Yearly Archives: 2007
Obviously not getting into the spirit of United Nations Day, Mahmoud Ahmedinejad derided as “piles of paper” UN Security Council resolutions demanding Iranian halt its nuclear program.
“The so-called dossier at the Security Council is a pile of papers that have no value. They can add to those worthless papers everyday because it has no effect on the will of the Iranian nation,” state television quoted Ahmadinejad as saying Wednesday.
Ahmidenijad has always positioned himself as the fly in the American ointment. But here, he’s not just insulting the United States, but Europe, Russia, and China as well. China, in particular, has increasingly sought to use the Security Council as a locus of its foreign policy priorities so it would seem to me that they have an interest in defending the authority of the Security Council against attacks like this. To the extent that Ahmidenijad has sought to stoke divisions within the Security Council, I have to wonder if his bluster today is ultimately counterproductive.
Today, in honor of UN Day, DipNote, the “U.S. Department of State Official Blog,” is soliciting responses to the question above. We believe that, although there are certainly steps to be taken to ensure that the UN can more efficiently fulfill its mission (both in terms of reform and the full payment of dues by key Member States), the answer is clear (and thoroughly and eloquently spelled out here).
Submit your answer on DipNote and write to us here at UN Dispatch.
A selection from those who have weighed in at DipNote after the jump.
by Dr. Corrado Clini, Director General of the Italian Ministry for the Environment Land and Sea and Chairman of the Global Bioenergy Partnership Trade in biofuels and biofuels feedstocks is currently too low. European and US systems of subsidies and incentives for domestic production and of tariffs for imported feedstocks and final products are, de facto, reducing the potential biofuels production in tropical and subtropical countries, where biomass productivity is significantly higher than in temperate regions such as Europe and North America (according to some estimates up to five times higher).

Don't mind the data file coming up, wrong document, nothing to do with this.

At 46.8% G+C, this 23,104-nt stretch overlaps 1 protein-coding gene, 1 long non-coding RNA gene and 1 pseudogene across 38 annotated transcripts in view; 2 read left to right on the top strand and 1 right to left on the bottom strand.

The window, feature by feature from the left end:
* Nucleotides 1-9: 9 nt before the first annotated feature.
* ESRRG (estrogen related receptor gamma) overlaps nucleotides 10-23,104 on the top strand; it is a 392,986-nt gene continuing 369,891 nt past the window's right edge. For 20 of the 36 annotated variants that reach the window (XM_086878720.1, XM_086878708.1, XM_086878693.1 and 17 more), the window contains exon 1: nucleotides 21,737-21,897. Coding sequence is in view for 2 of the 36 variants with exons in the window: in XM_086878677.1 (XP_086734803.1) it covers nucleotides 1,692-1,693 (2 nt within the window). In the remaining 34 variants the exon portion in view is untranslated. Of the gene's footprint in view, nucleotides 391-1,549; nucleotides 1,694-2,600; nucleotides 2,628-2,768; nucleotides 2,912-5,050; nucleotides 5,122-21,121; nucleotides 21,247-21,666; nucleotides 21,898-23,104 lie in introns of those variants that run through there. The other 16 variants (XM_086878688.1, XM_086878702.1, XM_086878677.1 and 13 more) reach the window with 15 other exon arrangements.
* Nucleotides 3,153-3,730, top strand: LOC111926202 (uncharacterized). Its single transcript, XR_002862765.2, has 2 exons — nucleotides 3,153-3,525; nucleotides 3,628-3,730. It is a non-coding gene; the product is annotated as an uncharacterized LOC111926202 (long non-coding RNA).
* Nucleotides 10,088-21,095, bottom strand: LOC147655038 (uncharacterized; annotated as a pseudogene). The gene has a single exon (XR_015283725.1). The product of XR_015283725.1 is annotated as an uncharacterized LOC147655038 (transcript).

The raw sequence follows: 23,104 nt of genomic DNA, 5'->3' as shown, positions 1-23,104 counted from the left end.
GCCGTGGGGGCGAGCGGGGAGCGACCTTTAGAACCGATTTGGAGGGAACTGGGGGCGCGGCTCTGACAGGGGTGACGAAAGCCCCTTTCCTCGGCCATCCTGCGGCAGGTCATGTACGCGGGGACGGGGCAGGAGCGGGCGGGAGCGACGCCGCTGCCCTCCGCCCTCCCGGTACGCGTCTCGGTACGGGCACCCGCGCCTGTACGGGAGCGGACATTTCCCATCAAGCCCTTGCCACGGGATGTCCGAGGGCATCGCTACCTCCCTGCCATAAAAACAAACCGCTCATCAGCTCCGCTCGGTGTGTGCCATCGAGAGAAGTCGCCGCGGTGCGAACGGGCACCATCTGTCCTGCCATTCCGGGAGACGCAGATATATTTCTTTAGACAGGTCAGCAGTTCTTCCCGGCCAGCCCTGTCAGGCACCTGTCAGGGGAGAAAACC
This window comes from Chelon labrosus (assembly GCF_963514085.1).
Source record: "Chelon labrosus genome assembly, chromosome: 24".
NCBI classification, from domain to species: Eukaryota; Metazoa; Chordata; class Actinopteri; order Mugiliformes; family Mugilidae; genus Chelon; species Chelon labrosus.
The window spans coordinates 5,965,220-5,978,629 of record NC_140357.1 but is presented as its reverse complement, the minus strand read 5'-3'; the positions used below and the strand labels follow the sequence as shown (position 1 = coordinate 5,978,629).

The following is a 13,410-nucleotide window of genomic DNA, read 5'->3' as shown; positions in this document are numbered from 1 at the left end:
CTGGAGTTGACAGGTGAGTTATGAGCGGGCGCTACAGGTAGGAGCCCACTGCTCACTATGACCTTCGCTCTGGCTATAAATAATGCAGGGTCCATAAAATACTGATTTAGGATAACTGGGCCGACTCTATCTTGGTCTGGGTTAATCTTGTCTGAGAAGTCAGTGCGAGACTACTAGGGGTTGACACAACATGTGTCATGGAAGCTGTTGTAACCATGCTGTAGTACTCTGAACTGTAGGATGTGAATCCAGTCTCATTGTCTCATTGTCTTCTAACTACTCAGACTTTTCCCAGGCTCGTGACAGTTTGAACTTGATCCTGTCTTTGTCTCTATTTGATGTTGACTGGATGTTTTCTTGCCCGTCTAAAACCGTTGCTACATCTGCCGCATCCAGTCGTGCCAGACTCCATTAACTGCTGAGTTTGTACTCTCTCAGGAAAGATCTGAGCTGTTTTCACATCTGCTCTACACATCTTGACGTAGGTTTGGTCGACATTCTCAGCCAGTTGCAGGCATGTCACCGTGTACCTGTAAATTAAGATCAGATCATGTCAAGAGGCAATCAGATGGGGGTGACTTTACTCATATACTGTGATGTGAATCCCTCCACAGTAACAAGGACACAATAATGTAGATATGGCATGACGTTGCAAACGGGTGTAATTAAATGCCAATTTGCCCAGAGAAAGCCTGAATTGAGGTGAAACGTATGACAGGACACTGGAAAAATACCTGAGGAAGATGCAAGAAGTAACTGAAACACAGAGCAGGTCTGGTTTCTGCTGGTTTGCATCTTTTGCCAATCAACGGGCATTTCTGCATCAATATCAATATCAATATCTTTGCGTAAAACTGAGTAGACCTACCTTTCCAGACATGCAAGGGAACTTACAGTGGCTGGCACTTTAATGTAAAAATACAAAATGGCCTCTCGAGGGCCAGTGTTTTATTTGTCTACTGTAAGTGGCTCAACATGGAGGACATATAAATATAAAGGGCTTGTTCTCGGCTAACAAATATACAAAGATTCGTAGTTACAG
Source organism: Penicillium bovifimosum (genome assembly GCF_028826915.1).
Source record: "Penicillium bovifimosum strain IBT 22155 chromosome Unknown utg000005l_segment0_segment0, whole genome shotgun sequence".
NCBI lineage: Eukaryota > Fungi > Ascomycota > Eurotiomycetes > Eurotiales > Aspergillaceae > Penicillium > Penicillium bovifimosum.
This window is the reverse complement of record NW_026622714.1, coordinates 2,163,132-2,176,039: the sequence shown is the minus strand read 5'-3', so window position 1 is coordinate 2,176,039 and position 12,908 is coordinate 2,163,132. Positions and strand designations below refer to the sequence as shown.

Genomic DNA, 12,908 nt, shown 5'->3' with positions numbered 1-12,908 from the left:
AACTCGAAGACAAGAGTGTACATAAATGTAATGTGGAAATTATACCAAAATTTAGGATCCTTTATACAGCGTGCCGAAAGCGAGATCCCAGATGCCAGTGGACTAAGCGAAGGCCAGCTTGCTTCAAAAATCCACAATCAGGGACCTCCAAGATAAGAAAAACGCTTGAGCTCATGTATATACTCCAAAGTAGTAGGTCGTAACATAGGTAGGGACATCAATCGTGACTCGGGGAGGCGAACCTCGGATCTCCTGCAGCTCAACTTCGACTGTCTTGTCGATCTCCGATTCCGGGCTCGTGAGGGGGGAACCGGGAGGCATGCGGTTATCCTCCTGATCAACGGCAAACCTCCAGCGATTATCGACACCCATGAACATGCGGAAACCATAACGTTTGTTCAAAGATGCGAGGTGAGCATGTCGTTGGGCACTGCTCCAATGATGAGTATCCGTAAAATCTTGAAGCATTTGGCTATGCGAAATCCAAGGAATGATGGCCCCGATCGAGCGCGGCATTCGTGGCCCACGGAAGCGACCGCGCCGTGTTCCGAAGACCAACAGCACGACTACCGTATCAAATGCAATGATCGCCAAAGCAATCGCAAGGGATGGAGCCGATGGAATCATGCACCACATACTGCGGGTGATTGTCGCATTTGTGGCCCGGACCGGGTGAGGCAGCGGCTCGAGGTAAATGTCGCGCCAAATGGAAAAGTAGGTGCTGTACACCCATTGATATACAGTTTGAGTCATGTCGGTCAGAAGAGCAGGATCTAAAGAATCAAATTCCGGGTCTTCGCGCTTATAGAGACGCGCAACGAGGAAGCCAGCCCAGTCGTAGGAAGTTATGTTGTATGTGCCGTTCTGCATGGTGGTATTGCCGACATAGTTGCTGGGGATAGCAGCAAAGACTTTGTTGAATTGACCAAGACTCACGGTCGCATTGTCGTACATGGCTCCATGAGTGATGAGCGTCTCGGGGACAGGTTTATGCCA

Today marks United Nations Day, the anniversary of the entry into force of the United Nations Charter on today’s date in 1945.
Secretary-General Ban Ki-moon said today, “More people and governments understand that multilateralism is the only path in our interdependent and globalizing world,…Global problems demand global solutions – and going it alone is not a viable option.”
So Happy Birthday, UN. Party on.
Confusing the Hutus and Tutsis is the least of the mistakes Ed Morrisey made in a post on the Democratic Republic of the Congo this morning. Ostensibly he uses the new Human Rights Watch report on North Kivu as shaky foundation for an attack not only on the MONUC force, which he spuriously claims “has done little but act as observers as the situation has deteriorated,” but on UN peacekeeping in general, which he accuses of “successive failures.”
The “Captain” clearly values his talking points over any semblance of nuanced reporting or opinion. Even the most cursory research (we can suggest UN Dispatch’s new full-text RSS feed) would have revealed that UN workers in this incredibly complex conflict zone have been far more than “observers.” In fact, 81 UN peacekeepers have been killed as part of the mission in the DRC. Morrisey is not only being disrespectful to those who gave their lives to the mission but is insulting those who continue to put themselves in harm’s way as they try to pull the war-torn country together. Mark summarizes the situation (emphasis mine):
The SG: In Ethiopia over the weekend, the SG is now in the United Arab Emirates. Today he met with Sheikh Mohammad bin Rashed Al Maktoum, Vice President and Prime Minister of the UAE, where the two discussed developments in the region, including Syria, Iran, Lebanon, Egypt and Jordan, and in the Middle East Peace Process.